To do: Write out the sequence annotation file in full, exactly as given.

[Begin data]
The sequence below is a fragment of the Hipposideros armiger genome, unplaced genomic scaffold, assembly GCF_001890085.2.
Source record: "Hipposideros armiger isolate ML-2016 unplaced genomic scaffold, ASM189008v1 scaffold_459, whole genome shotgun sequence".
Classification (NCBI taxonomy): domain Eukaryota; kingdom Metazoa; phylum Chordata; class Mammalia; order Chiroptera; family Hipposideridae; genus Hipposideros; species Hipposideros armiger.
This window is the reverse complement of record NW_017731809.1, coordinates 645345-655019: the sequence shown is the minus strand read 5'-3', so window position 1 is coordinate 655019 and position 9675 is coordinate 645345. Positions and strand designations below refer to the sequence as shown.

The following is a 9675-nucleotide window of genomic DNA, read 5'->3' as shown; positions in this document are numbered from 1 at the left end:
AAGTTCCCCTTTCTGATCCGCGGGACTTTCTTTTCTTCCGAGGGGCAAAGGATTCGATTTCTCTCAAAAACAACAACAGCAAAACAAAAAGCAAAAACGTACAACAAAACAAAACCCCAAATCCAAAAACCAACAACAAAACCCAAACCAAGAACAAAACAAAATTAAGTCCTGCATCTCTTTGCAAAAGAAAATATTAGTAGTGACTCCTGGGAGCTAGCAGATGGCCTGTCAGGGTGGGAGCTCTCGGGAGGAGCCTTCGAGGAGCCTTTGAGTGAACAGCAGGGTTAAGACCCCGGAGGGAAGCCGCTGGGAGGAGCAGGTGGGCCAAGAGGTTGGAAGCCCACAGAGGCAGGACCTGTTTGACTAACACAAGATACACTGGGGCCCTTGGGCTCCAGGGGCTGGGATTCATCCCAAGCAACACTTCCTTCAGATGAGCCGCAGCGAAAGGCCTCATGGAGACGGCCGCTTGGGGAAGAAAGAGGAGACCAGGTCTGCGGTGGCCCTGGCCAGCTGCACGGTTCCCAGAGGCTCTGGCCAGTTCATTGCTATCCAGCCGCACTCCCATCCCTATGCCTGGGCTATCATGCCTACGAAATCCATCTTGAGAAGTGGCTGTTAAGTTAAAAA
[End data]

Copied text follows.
The sequence below is a fragment of the Hipposideros armiger genome, unplaced genomic scaffold, assembly GCF_001890085.2.
Source record: "Hipposideros armiger isolate ML-2016 unplaced genomic scaffold, ASM189008v1 scaffold_459, whole genome shotgun sequence".
Classification (NCBI taxonomy): domain Eukaryota; kingdom Metazoa; phylum Chordata; class Mammalia; order Chiroptera; family Hipposideridae; genus Hipposideros; species Hipposideros armiger.
This window is the reverse complement of record NW_017731809.1, coordinates 645345-655019: the sequence shown is the minus strand read 5'-3', so window position 1 is coordinate 655019 and position 9675 is coordinate 645345. Positions and strand designations below refer to the sequence as shown.

The following is a 9675-nucleotide window of genomic DNA, read 5'->3' as shown; positions in this document are numbered from 1 at the left end:
AAGTTCCCCTTTCTGATCCGCGGGACTTTCTTTTCTTCCGAGGGGCAAAGGATTCGATTTCTCTCAAAAACAACAACAGCAAAACAAAAAGCAAAAACGTACAACAAAACAAAACCCCAAATCCAAAAACCAACAACAAAACCCAAACCAAGAACAAAACAAAATTAAGTCCTGCATCTCTTTGCAAAAGAAAATATTAGTAGTGACTCCTGGGAGCTAGCAGATGGCCTGTCAGGGTGGGAGCTCTCGGGAGGAGCCTTCGAGGAGCCTTTGAGTGAACAGCAGGGTTAAGACCCCGGAGGGAAGCCGCTGGGAGGAGCAGGTGGGCCAAGAGGTTGGAAGCCCACAGAGGCAGGACCTGTTTGACTAACACAAGATACACTGGGGCCCTTGGGCTCCAGGGGCTGGGATTCATCCCAAGCAACACTTCCTTCAGATGAGCCGCAGCGAAAGGCCTCATGGAGACGGCCGCTTGGGGAAGAAAGAGGAGACCAGGTCTGCGGTGGCCCTGGCCAGCTGCACGGTTCCCAGAGGCTCTGGCCAGTTCATTGCTATCCAGCCGCACTCCCATCCCTATGCCTGGGCTATCATGCCTACGAAATCCATCTTGAGAAGTGGCTGTTAAGTTAAAAA